The authors of modbus tables often use sixteen-bit registers not only for the transfer of analog values, but also for the transfer of binary signals, such as information about the status of the device (run / stop), faults (OK / alarm) and the like. When integrating these signals into the PLC, we have several options to read, write and process the data. We should always choose the simplest and most understandable one, even considering, for example, those who will work with our program in a few years in the role of service technicians.
The Modbus register, which therefore does not contain an analog value (temperature, pressure), but a set of bits, is usually transferred to the PLC as a word data type. This should indicate that it is not an integer with its own meaning, but a combination of bits - although of course in the modbus client we see the value as an integer or an unsigned integer.
It means that in register 13 we read the alarm states of the peripherals on individual bits, for example, bit 2 (third bit) in the True state means a burner failure. How to get this information into the software so that we ourselves, but also the service technicians who will work with the application software several years after the device was put into operation, are familiar with it?
There are several options:
The modbus table must allow multiple modbus functions to access the same data:
For example, we can read the first bit of register 4 either by reading the entire register 4 and "separating" the first bit, or by a bit-oriented query directly on this bit. In the case of VCS, according to the documentation, this overlap does not exist, since bit functions such as Read coils (F01) and Read Discrete Input (F02) are used to transfer completely different values.
Why is the (bit-oriented) register number 49 entered when reading a single bit with the F01 function? In the case of reading the same data by different functions, the bits are numbered from the beginning of the table, so the first (word) register contains (from right to left, from the least significant bit) bits 1...16, the second 17...32, the third 33...48 and the first bit of the fourth register is therefore 49.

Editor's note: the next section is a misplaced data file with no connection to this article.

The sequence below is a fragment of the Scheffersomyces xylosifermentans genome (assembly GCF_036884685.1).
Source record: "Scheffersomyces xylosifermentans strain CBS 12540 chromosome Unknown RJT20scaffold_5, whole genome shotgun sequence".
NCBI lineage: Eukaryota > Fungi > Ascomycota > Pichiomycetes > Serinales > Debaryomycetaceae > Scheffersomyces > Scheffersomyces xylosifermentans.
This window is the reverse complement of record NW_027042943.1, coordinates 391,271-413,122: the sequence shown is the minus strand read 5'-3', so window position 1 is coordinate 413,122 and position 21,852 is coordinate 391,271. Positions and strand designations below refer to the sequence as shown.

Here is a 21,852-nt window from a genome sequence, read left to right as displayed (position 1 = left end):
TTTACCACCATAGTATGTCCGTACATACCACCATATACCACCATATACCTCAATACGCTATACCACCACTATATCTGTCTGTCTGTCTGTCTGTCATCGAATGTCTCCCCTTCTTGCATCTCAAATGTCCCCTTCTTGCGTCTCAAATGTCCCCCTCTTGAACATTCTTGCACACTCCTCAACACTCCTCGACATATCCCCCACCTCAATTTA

The bits in the register are numbered from 0 in this documentation, ie bit 5 is the sixth bit in the register.
The (bit-oriented) register number will be 150:
9 * 16 = 144 (number of bits in previous 9 registers)
144 + 6 = 150 (bit 5 is the 6th bit in register 10)
In the Merbon IDE we will create a reading group:
The data point with the change over signal then it looks like this:
The signal can be written with the F15 Write Multiple Coils bit function. The write group settings will then be as follows:
and the data point looks like this:
Unlike reading the entire register and disassembling it in the communication driver (see below), we do not need to worry about bit offsets when writing and reading with bit-oriented functions. Multibyte length is always 1, a data unit smaller than 1 byte cannot be sent.
Bit-oriented notations have the advantage that the other bits in the sixteen-bit register remain unchanged.